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Carolingian Architecture: Style, Characteristics & Examples

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  • 0:05 Imperial Building…
  • 1:33 Carolingian Churches
  • 3:05 Carolingian Monasteries
  • 5:02 Lesson Summary
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Lesson Transcript
Instructor: Max Pfingsten
This lesson covers Carolingian architecture. We first look at Charlemagne's place in a long tradition of imperial builders. We then look at features that distinguish Carolingian churches from early Christian churches: piers, transepts, choirs and westworks. Finally, we explore the blueprint of a Carolingian monastery.

Imperial Building Projects: A Long Tradition

Carolingian piers provided better structural strength in churches
Carolingian Piers

Emperors and building projects go hand in hand. Throughout history, emperors have undertaken monumental building projects to tie their empires together and proclaim their glory to the world. The Roman Emperor Augustus erected dozens of new temples and public buildings in Rome. The Roman Emperor Hadrian built baths, meeting halls and theaters throughout the Roman Empire. The Roman Emperor Constantine built the entire city of Byzantium from scratch and financed the construction of Christian basilicas across his empire. The Byzantine Emperor Justinian continued Constantine's building program, creating some of the most impressive monuments of Byzantine architecture.

To that list, we can add Charlemagne. Though Charlemagne's accomplishments were modest by comparison to some of these great emperors, they are quite impressive given the lack of cultural production during the dark ages of Western Europe. Charlemagne wanted his empire to be as grand as Rome before him. So like the emperors before him, he sponsored the arts and financed building projects. Charlemagne's building projects mostly concerned cathedrals and monasteries. Many of these buildings also served as schools, as Charlemagne wanted to establish a larger base of literate subjects to help him run his empire.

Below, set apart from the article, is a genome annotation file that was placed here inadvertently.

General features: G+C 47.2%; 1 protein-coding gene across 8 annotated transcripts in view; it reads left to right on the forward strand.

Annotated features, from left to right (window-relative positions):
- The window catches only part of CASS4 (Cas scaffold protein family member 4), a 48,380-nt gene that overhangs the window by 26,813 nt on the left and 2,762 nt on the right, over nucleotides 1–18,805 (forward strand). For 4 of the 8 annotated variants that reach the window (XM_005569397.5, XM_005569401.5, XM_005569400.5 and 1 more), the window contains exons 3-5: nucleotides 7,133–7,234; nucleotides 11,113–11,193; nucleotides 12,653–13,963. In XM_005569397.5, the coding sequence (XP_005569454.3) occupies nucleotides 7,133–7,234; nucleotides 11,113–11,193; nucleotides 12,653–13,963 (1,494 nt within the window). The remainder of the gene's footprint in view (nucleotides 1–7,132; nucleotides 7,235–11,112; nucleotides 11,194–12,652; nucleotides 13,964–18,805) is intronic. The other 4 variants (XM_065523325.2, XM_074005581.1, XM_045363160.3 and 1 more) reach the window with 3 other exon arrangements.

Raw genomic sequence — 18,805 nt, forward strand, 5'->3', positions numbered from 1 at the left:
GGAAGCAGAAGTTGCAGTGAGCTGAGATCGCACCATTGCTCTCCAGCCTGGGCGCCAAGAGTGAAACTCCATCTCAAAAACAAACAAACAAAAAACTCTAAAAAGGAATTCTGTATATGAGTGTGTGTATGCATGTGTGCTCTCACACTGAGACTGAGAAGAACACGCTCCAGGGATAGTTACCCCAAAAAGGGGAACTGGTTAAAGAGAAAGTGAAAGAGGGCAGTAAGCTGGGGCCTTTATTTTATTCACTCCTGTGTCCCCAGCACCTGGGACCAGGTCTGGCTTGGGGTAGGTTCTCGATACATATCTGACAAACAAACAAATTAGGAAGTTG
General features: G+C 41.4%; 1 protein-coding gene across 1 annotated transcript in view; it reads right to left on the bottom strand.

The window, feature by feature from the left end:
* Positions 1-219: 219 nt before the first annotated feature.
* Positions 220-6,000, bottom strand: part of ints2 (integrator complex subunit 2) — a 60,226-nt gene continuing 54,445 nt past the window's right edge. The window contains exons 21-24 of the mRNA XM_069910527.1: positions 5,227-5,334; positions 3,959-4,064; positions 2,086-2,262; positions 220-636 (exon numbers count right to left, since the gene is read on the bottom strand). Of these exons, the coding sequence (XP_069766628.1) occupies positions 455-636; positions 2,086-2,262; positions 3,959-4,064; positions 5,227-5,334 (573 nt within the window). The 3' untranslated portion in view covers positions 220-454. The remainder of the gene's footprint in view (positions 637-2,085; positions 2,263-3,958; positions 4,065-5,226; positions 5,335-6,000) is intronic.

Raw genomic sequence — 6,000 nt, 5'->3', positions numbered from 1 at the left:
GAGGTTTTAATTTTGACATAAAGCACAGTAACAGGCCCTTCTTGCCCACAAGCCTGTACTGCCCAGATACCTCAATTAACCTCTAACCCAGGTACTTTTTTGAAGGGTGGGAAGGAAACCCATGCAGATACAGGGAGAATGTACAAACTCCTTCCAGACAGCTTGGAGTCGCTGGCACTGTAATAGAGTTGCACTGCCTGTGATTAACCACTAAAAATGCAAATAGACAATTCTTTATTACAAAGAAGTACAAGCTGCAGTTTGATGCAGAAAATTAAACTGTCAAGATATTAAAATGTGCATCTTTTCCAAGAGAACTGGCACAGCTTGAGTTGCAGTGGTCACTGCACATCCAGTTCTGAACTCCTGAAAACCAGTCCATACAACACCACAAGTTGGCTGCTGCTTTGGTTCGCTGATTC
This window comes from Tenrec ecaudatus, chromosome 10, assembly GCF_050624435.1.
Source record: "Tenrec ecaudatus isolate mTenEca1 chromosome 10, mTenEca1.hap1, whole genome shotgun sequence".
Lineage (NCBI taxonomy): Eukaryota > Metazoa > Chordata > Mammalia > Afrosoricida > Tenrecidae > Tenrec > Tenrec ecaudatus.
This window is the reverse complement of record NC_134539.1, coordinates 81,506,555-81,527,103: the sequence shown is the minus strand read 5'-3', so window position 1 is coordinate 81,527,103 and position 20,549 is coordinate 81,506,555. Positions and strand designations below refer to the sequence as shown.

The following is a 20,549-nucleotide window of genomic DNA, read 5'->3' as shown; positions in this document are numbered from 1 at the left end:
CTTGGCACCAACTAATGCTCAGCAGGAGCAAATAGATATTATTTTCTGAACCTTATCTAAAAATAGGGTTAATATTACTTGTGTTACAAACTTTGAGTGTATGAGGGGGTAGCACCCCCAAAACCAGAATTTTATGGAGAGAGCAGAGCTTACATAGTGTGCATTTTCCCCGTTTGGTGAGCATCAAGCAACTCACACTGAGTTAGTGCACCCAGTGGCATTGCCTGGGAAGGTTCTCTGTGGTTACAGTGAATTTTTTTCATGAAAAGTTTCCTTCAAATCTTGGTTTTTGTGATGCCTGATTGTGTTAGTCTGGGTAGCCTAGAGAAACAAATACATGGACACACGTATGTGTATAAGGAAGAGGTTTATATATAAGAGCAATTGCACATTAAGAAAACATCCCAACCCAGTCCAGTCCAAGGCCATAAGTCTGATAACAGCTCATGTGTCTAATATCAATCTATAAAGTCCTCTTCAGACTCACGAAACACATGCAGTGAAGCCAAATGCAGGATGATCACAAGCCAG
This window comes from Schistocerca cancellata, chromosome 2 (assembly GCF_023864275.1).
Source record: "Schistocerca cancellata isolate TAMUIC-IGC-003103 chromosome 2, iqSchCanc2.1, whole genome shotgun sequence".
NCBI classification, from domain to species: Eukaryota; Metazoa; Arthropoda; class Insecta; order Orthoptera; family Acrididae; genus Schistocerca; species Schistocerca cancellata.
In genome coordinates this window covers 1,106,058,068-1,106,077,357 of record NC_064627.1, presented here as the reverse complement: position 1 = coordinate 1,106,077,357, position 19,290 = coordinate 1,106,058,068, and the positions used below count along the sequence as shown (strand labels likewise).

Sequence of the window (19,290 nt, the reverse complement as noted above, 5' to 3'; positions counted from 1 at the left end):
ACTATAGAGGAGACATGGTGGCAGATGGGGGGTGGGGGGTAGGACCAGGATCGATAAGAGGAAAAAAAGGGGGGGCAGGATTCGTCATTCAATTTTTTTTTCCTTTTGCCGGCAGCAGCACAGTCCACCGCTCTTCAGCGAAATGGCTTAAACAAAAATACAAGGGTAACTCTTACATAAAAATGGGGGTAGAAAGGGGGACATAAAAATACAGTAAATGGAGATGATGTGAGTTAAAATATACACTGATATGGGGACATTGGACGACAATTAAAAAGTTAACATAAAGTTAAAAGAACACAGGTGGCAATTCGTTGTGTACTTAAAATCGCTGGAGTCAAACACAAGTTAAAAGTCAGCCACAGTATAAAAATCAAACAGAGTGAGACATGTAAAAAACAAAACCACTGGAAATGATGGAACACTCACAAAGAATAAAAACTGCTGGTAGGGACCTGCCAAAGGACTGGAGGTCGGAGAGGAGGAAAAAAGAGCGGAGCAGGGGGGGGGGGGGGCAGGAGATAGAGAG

Carolingian Churches

Example of westwork at the Aachen Palace Chapel
Aachen Palace Chapel

Carolingian churches show some distinct differences from early Christian churches. The delicate columns that graced the naves of early Christian basilicas gave way to heavier, bulkier piers, providing greater structural strength and allowing for ever-grander churches. The transept, or bema, a section that crossed the eastern end of a church to form a cross, went from an occasional addition to an established form in Western church building. The addition of a choir, or square area between the transept and the apse, was another invention of the Carolingian renaissance.

Yet the most distinguishing feature of Carolingian architecture is the birth of the westwork, a facade on the western entrance to a church. His capitol at Aachen shows this clearly. Just look at the Palace Chapel. Here we see that the early Christian narthex has been transformed into a single tower-like entrance, called a westwork. Over time, the single tower would become two towers flanking the entrance. We can already see this transition taking place in the Church of San Riquier, which sadly did not survive to modern times. The closest Carolingian architecture got to this two-towered westwork was in the Abbey Church of Corvey. These initial westworks would inspire the two-tower facades of later medieval churches.

Carolingian Monasteries

This church features a two-towered westwork
Abbey Church of Corvey

Besides building churches, Charlemagne constructed or expanded dozens of monasteries throughout his empire. These monasteries served as religious retreats, centers of scholarship and art and, most importantly, public schools for the learning of literacy and Latin. Unfortunately for students of Carolingian architecture, later leaders also recognized the benefit of these monasteries and expanded upon them as well, updating them to the styles of their age. As a result, it is difficult to find surviving examples of Carolingian monasteries that haven't been changed. However, we have something that's almost as good. We have a surviving blueprint for a standardized monastery. The actual complex might have looked something like this. This isn't really a blueprint, but more of a general outline. The very vagueness of this blueprint suggests that it might be a standardized design, to be applied and adapted to make new monasteries.

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